Vote No on Measure A
 
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Background on Measure A

The Voting RIghts Lawsuit that Prompted Measure A

The majority of Santa Clara is now comprised of people of color, but the City has not had a non-white Councilmember in almost 70 years, and has had only one Latino Councilmember, elected in 1979, serving for one year. 

Asian Law Alliance, along with other civil rights attorneys, filed suit against the City in April 2017 on behalf of Asian-American voters in Santa Clara.[2]  In July 2017, the City, to circumvent the lawsuit, proposed an election system new to California and new to the country.  The system would split the City in two, and elect three members each by ranked-choice voting with single transferrable vote (the “2x3” system).  It is our position that this system is still an “at-large” election system under the CVRA, and that it will continue to unlawfully dilute the votes of Asian-American, African American and Latino-American residents. 

 

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An Imbalance of Power...

"A majority of city council members still could live within walking distance of one another, as several do now.

This does not solve the problems of the current at-large system, which keeps recycling the same all-white members on and off the council even though the city now is 37 percent Asian, 19 percent Latino and 36 percent white."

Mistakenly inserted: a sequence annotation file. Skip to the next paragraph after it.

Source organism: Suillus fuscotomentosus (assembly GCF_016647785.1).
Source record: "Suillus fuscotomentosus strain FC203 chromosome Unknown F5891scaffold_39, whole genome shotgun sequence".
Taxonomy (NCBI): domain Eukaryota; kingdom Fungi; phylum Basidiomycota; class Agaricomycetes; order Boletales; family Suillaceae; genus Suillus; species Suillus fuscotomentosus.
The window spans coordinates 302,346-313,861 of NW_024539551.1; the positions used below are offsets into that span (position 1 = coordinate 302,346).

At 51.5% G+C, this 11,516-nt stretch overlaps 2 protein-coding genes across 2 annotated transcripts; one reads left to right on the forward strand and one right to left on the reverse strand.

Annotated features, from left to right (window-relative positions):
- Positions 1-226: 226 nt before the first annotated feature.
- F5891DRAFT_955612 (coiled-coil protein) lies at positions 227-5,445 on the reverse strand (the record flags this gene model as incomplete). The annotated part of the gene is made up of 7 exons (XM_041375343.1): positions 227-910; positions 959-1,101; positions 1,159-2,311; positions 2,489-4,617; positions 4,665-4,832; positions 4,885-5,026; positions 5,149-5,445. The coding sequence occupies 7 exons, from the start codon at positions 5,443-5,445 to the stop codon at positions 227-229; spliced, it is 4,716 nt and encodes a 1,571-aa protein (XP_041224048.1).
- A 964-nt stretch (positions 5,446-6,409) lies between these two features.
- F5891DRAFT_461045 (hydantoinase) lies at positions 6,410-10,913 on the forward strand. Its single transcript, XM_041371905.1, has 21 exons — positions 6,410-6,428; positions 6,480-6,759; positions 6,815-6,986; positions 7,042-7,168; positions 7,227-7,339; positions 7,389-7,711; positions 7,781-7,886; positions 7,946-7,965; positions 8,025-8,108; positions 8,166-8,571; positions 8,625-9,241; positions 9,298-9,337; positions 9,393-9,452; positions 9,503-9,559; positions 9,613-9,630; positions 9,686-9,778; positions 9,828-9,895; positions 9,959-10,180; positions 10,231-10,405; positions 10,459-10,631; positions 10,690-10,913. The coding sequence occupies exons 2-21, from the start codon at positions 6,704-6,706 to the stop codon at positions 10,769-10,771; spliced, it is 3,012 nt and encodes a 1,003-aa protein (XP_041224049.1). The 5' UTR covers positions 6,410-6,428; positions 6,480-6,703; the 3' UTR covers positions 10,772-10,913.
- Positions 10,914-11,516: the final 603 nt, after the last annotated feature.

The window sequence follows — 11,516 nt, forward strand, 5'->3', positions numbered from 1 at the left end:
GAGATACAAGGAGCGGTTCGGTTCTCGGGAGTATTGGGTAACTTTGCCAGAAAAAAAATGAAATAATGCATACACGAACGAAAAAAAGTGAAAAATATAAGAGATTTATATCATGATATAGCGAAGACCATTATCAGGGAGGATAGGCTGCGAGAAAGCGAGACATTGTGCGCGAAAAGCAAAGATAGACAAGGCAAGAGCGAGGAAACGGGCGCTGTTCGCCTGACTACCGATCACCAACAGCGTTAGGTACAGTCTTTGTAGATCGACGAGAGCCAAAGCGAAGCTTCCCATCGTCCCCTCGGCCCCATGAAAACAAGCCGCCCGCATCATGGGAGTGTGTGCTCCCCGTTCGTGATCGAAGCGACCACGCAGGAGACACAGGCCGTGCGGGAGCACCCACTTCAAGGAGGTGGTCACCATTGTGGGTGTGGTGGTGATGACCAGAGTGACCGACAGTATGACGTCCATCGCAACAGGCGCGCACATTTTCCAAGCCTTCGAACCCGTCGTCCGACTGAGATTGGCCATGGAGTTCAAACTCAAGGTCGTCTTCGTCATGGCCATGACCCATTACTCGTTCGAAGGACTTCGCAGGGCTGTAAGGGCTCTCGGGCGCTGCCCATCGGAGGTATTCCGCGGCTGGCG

— The Mercury News Editorial Board  

 

an Untested System with a Confusing Voting Method

The two “district” system is a plain attempt to avoid the lawsuit rather than empower voters.  Three-member districts will require that each candidate receive over 25% of votes to win, while in a six-member district, a candidate would only need about 14% of the votes to win—thresholds the Asian American and Latino communities in Santa Clara can meet.  The City chose to save its own skin rather than give minority voters a voice on the Council. 

The proposed use of ranked-choice voting poses additional problems, particularly in a City that is reluctant to devote the necessary resources to voter education. Studies of ranked-choice voting in California cities show that Asian and Pacific Islander, Latino, and older voters are disproportionately more likely to make mistakes that can spoil or limit their ballots, including marking multiple choices for a given ranking or listing only one candidate rather than ranking their preferences.[1] 

 

 

 

 

[1] See, e.g., Corey Cook, Ph.D. & David Latterman, M.S., M.P.P., Ranked Choice Voting in the 2011 San Francisco Municipal Election (2011), https://repository.usfca.edu/cgi/viewcontent.cgi?article=1002&context=mccarthy_fac. 

[2] For procedural reasons, the plaintiffs refiled their complaint on November 30, 2017.  See Yumori-Kaku v. City of Santa Clara, No. 17-cv-319862 (Santa Clara Super. Ct.).